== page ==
Ticking time bombs: Electronic Vehicles spontaneously combust after Hurricane Ian

Saltwater damage from Hurricane Ian has left South Florida with a new danger: electric vehicles (EVs) that spontaneously combust.

Florida’s State Fire Marshal Jimmy Patronis wants Tesla and other EV manufacturers to step up in light of this dangerous problem, apparently unforeseen by liberals and politicians pushing for an electric car takeover.

In a letter to Elon Musk, the chief executive at electric vehicle giant Tesla, Patronis demanded that manufacturers such as Tesla — which, he noted, had received immense public subsidies — take a more proactive role toward the issue.

He described a scenario in which a family returned from Ian to a totaled home — not from wind or waves, but because a storm surge into the garage caused the EV to explode.

“That’s a risk that requires more of a response from manufacturers than just telling consumer to consult the owner’s manual,” Patronis wrote.

The cause of EVs spontaneously combusting in South Florida after Hurricane Ian hit is saltwater damage. Saltwater can corrode electronic components and create an electrolyte that can lead to a fire.

It only takes a small amount of saltwater to create an electrolyte, and this poses a danger to EVs specifically because they are powered by electronic components. So far, six fires have been reported due to this issue in South Florida post-Hurricane Ian.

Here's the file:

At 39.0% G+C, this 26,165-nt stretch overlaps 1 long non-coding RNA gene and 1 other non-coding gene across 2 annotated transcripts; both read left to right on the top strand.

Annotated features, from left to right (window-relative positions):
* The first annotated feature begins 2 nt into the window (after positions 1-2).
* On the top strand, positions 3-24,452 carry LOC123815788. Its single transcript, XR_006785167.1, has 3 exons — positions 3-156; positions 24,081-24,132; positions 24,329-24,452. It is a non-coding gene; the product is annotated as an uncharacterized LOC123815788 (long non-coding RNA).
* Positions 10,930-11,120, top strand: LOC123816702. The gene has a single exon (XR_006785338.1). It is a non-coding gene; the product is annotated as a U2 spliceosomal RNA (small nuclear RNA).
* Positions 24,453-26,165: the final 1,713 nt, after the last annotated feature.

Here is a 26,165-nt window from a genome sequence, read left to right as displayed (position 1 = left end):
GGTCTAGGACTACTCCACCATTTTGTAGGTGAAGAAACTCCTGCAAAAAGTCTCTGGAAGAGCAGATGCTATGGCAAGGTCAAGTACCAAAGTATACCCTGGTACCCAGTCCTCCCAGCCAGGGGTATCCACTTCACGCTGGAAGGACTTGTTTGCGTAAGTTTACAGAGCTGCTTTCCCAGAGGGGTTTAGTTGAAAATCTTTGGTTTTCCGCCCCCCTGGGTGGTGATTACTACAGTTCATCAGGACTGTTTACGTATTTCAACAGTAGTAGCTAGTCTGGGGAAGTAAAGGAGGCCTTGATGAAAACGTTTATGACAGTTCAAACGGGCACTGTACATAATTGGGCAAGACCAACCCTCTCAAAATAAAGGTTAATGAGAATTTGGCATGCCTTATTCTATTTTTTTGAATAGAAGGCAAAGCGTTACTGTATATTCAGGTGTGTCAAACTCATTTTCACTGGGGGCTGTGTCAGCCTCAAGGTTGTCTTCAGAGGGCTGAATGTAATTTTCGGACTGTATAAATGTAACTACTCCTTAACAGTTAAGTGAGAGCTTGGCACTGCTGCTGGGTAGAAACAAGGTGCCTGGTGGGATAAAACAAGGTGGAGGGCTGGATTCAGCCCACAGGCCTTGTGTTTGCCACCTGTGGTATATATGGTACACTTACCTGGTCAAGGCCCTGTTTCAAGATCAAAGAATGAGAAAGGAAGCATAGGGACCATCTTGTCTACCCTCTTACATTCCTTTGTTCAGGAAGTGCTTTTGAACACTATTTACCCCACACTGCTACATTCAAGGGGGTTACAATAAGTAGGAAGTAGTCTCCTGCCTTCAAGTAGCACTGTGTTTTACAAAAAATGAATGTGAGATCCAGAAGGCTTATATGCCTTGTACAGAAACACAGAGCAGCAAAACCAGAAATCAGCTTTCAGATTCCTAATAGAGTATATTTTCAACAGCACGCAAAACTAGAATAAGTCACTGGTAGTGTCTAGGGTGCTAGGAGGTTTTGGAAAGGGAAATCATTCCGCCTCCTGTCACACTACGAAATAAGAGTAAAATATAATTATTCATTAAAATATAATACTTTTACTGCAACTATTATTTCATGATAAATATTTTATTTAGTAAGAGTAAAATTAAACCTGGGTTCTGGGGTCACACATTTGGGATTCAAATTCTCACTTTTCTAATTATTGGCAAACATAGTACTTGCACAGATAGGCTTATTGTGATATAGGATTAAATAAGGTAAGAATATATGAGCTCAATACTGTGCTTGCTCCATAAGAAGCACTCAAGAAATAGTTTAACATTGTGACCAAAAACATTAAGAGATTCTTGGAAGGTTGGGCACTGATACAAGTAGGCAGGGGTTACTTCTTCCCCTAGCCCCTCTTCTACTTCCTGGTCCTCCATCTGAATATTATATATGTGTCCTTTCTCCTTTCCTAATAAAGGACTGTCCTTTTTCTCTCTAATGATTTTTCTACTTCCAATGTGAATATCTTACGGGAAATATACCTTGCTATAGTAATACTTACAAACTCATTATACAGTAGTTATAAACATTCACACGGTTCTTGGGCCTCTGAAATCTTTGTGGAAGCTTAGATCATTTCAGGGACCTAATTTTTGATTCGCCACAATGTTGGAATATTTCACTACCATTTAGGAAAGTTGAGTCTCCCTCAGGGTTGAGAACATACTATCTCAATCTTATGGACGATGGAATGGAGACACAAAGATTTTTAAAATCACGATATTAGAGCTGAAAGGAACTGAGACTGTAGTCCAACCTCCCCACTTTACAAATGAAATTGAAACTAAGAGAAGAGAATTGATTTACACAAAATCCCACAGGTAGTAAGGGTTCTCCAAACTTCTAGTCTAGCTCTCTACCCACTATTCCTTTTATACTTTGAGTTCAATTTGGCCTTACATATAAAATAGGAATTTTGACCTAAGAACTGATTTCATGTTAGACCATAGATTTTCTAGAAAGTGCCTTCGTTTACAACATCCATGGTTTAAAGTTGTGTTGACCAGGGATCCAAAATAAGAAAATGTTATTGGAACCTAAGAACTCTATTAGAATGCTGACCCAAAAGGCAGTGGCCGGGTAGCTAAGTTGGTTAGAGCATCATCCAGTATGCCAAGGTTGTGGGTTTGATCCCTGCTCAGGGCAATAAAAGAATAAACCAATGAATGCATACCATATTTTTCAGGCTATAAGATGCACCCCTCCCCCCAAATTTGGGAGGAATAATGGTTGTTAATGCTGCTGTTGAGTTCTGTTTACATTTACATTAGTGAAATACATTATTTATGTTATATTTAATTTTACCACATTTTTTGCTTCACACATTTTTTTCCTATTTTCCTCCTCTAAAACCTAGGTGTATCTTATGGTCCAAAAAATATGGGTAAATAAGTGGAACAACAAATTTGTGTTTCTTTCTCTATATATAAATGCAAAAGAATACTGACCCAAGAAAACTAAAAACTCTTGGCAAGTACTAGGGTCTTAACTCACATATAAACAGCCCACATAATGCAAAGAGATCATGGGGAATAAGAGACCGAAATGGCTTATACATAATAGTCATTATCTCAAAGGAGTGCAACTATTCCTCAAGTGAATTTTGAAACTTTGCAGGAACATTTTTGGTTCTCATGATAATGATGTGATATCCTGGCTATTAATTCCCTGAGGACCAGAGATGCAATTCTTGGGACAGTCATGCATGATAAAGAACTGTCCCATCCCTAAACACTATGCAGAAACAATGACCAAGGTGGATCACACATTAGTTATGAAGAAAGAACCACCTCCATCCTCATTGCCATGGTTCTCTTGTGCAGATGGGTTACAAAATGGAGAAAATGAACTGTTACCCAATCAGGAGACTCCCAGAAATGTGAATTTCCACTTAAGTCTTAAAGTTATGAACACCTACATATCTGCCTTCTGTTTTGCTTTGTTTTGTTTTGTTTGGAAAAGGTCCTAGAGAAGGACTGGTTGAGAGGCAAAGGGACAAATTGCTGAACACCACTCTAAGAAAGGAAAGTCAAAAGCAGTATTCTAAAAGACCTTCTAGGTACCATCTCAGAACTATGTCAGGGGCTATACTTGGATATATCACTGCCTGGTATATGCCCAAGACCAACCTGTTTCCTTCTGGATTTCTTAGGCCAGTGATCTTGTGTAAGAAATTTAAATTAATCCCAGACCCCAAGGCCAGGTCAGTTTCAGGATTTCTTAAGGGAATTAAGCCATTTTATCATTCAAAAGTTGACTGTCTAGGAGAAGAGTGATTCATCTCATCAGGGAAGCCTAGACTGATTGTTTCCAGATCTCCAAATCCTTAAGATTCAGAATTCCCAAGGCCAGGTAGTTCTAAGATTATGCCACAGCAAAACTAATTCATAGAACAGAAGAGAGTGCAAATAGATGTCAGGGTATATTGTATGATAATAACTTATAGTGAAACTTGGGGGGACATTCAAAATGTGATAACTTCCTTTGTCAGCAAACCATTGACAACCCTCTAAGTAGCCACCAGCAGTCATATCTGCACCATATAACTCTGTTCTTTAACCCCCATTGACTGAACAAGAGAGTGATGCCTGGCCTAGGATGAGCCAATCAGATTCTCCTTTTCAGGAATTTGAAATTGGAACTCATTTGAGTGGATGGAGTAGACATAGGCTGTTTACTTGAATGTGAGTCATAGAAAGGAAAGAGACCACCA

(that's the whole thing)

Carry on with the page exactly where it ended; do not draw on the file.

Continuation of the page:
While rare, some of these fires were “surreal, and frankly scary,” Patronis wrote. In addition to their tendency to suddenly catch fire, putting out burning EVs requires five or six times as much time and ten times as much water as a burning gas-powered car. This is because the electronic components in EVs can continue to reignite even after the initial fire has been extinguished.

As the car market is forced to go electric and major storms increase, this risk will only grow, he pointed out.

Senator Rick Scott, former governor of Florida, also wrote letters to Tesla and other EV manufacturers urging them to take more proactive measures in light of the dangers of EVs post-Hurricane Ian. “The unfortunate reality is that there is a population of vehicles that could spontaneously combust, putting our first responders at risk, and the manufacturers are nowhere to be found.” he wrote.

Scott accused the Department of Transportation in a letter last week of giving “most consumers … the potentially life-threatening misimpression that their EVs will continue functioning properly after saltwater submersion—much like gas-powered vehicles.”



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